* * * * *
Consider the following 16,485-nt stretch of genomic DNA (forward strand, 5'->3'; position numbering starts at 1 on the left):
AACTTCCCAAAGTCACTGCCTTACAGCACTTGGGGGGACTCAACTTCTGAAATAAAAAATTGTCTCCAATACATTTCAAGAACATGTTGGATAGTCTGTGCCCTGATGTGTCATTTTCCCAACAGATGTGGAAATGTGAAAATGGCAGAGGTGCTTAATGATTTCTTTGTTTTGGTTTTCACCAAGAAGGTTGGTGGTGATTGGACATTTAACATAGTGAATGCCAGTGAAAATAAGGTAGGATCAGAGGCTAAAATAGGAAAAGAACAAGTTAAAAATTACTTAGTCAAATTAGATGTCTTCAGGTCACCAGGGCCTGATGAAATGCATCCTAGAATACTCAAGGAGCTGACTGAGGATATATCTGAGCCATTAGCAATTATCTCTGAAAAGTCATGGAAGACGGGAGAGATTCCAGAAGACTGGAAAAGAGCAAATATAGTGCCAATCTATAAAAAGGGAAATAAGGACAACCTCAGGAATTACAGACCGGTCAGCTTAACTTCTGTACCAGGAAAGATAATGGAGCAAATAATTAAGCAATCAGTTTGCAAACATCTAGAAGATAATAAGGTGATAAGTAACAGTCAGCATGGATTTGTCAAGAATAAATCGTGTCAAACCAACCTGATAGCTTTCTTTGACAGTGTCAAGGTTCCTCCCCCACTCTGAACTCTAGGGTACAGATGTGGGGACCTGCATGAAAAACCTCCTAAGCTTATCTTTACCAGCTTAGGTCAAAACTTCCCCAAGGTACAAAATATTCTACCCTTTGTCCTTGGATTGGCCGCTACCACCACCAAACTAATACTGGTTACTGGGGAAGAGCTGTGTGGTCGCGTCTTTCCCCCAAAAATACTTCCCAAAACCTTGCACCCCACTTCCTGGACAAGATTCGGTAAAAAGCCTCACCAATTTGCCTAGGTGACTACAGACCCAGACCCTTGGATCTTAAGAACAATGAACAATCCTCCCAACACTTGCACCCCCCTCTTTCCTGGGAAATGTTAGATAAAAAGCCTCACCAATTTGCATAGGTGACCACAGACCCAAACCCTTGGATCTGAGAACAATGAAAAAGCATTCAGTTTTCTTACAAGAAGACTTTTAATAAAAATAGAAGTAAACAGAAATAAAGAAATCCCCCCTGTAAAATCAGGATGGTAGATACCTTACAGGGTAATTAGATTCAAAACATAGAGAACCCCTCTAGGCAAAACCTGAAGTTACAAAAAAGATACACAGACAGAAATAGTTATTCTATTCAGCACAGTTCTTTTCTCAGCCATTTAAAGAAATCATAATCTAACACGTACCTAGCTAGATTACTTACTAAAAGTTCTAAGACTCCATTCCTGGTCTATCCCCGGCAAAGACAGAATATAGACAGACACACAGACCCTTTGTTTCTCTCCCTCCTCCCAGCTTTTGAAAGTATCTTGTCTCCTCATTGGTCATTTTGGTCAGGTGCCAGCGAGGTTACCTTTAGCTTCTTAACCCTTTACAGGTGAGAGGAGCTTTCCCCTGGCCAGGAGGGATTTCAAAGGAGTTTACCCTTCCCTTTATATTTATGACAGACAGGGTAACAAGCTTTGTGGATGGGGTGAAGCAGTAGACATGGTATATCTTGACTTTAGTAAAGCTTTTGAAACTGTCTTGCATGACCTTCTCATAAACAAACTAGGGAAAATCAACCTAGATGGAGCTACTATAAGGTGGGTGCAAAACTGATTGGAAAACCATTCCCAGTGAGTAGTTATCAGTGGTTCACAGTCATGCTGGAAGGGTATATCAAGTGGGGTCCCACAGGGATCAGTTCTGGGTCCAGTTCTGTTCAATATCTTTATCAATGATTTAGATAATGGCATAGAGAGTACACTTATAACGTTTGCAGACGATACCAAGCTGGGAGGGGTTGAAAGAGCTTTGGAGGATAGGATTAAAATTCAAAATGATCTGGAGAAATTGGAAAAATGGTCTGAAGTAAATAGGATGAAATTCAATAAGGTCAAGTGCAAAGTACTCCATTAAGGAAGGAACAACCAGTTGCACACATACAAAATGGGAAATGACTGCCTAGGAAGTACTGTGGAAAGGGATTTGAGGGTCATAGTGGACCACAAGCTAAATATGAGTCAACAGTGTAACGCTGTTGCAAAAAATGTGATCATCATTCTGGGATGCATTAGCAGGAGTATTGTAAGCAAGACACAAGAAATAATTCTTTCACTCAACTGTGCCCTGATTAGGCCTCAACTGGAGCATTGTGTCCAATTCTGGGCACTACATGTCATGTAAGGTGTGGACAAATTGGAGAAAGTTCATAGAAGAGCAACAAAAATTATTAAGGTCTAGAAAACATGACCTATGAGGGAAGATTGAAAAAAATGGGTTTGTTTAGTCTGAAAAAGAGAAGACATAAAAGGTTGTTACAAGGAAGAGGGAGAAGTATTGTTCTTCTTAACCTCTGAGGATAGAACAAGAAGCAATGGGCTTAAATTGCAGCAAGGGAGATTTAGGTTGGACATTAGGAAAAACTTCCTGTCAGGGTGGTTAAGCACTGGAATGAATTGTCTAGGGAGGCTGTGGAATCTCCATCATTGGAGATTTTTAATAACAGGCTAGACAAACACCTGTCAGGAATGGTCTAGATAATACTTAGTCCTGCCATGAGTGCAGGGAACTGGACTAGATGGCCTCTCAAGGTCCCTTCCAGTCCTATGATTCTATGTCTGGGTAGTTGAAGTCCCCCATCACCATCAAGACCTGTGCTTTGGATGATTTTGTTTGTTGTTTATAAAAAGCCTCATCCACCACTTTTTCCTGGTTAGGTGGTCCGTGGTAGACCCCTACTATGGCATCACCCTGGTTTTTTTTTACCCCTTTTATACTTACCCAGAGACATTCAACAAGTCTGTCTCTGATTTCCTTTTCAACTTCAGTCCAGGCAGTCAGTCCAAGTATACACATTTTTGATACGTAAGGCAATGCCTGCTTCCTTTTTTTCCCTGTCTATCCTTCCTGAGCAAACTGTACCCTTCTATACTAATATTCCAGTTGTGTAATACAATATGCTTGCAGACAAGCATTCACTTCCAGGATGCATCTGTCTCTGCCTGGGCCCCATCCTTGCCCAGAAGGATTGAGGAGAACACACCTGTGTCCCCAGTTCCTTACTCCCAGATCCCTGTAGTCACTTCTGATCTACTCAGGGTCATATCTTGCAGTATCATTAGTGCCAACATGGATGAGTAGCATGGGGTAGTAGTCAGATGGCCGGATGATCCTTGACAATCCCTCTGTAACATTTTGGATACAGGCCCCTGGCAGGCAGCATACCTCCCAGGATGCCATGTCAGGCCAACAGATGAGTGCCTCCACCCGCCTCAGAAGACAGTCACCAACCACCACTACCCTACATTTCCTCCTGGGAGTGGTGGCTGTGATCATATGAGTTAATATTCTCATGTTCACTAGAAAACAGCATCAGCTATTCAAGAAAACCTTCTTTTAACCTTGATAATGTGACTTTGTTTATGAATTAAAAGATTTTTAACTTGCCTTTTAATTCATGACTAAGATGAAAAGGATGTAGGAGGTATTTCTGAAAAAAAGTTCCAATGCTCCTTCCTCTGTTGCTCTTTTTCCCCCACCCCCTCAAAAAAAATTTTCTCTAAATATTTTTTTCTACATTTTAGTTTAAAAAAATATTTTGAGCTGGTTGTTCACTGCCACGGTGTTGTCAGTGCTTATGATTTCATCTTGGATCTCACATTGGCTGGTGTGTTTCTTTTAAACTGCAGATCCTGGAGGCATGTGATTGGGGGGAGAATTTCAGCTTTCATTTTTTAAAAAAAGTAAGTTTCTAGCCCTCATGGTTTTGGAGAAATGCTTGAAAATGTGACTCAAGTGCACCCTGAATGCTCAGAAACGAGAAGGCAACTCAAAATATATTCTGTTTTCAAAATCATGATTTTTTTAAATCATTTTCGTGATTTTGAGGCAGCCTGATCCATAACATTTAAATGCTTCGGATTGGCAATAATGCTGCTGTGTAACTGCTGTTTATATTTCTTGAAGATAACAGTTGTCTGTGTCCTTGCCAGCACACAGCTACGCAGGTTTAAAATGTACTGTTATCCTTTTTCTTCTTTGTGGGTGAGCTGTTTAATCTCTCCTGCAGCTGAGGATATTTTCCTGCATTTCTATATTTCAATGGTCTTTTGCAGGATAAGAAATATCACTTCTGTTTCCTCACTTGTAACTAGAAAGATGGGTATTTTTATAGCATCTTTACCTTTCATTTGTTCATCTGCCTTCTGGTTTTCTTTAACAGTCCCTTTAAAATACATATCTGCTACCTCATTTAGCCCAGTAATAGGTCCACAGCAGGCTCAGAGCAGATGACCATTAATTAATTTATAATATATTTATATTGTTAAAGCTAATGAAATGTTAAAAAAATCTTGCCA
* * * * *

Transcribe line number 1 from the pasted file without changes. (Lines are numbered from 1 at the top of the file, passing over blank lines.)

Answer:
Consider the following 16,485-nt stretch of genomic DNA (forward strand, 5'->3'; position numbering starts at 1 on the left):